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Effects of Marine Debris: Ingestion By Birds PowerPoint Presentation
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Effects of Marine Debris: Ingestion By Birds

Effects of Marine Debris: Ingestion By Birds

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Effects of Marine Debris: Ingestion By Birds

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  1. Effects of Marine Debris: Ingestion By Birds

  2. Plastics do not biodegrade or mineralize (go away), but they do photo-degrade when exposed to sunlight, breaking down into smaller and smaller pieces that can be consumed by birds and other animals. Center for Alaskan Coastal Studies

  3. Midway Atoll National Wildlife Refuge Center for Alaskan Coastal Studies

  4. Center for Alaskan Coastal Studies

  5. Laysan Albatross on Midway Atoll • An estimated 479,526 breeding pairs in 2012 • An additional 500,000 estimated on island – non breeders • 75% of the world’s • Laysan Albatross • population inhabit the • Midway Atoll colonies Center for Alaskan Coastal Studies

  6. Black-footed Albatross on Midway Atoll • An estimated 27,498 breeding pairs in 2012 • 35% of world’s breeding population • The largest colony of Black-footed Albatross in the world Center for Alaskan Coastal Studies

  7. Short-tailed Albatross • Endangered – only about 1,200 remaining in the world • A breeding pair successfully bred and raised a chick on Eastern Island of Midway Atoll in the spring of 2012 • Two observed on Sand Island of Midway Atoll in 2012 Center for Alaskan Coastal Studies

  8. Albatross carcass filled with plastics Center for Alaskan Coastal Studies

  9. Center for Alaskan Coastal Studies

  10. Center for Alaskan Coastal Studies

  11. Albatross bolus, measuring about 4 inches long and full of plastic. Center for Alaskan Coastal Studies

  12. Albatross chick at Midway Atoll National Wildlife Refuge Photo by: Chris Jordan Center for Alaskan Coastal Studies

  13. Volunteers collected more than 1000 plastic lighters on Midway Atoll in less than 3 months. Center for Alaskan Coastal Studies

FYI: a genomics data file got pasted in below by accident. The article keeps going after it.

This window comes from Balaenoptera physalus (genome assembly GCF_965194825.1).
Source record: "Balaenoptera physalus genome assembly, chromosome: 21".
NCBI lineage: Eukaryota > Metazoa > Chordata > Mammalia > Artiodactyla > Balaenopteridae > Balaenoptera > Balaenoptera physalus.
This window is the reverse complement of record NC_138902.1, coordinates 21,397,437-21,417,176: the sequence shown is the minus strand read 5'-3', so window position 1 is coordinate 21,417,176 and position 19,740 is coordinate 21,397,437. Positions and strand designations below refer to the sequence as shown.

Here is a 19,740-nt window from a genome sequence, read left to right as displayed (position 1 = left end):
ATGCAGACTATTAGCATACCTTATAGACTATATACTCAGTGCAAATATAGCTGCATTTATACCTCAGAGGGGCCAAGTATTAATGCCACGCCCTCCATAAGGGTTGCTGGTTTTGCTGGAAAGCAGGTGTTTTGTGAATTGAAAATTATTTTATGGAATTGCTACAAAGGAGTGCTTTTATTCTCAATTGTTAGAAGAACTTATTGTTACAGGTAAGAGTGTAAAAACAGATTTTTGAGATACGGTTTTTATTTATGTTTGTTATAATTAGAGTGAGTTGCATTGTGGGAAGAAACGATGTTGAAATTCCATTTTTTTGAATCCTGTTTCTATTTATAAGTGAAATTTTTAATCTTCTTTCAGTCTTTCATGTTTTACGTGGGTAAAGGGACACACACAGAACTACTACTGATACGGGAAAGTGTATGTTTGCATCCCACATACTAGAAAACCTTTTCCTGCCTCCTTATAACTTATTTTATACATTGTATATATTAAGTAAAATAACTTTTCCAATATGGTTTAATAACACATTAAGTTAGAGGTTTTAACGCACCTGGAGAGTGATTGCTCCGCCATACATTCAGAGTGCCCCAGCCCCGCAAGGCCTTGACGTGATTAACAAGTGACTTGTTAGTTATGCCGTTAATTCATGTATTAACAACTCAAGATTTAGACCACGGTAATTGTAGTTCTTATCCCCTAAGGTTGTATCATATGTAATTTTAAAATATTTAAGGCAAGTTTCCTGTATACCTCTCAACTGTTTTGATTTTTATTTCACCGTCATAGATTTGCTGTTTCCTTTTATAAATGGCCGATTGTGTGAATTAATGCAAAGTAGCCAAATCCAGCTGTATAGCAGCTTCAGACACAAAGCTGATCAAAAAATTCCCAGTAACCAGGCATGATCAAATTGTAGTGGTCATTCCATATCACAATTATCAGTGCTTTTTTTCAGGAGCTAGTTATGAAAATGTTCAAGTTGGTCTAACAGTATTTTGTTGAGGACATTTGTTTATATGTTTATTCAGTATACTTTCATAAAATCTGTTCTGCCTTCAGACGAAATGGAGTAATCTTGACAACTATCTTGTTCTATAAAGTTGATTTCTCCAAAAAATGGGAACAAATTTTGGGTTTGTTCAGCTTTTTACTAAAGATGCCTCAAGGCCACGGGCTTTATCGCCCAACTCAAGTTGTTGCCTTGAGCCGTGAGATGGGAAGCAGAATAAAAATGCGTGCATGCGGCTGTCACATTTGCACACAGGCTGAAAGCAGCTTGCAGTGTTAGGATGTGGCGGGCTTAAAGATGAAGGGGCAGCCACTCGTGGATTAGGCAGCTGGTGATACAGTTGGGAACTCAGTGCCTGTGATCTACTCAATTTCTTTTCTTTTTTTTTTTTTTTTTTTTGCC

14. Can you tell which of these is a squid? Plastic lighters in the ocean can look a lot like the Albatross’s favorite prey. Photo by Pete Leary, USFWS Center for Alaskan Coastal Studies

  15. Cigarette lighters in the stomach of a dead Albatross Photo by: B. Mayer Center for Alaskan Coastal Studies

  16. Northern Fulmars • Forage exclusively at sea • Retain ingested plastics for a long period of time • Ideal indicators for marine debris (Photo: Ashok Khosla, www.seabirds.com) Center for Alaskan Coastal Studies

  17. Non-food stomach content found in a Northern Fulmar in a recent study. (Photo: Stephanie Avery-Gomm, UBC) Center for Alaskan Coastal Studies

  18. What can you do? • Dispose of plastic materials properly. • Participate in a marine debris clean up. • Reduce, reuse, recycle! Find out about recycling plastics in our area. • Be a wise consumer- pay attention to your use of disposable plastic products. • Show your support, financial and otherwise, for organizations and companies that address pollution issues • Educate your friends and family about plastic pollution. • Write your local, state, and federal elected officials about proper plastic disposal, enforcement of illegal ocean dumping, and the need to recycle. Center for Alaskan Coastal Studies

  19. Information from: • Michelle Michaud • United States Fish and Wildlife Service. “Marine Debris: Cigarette Lighters and the Plastic Problem on Midway Atoll.” http://www.fws.gov/midway/Midway_Atoll_NWR_Cigarette_Lighters.pdf • Photos courtesy Michelle Michaud, unless otherwise noted.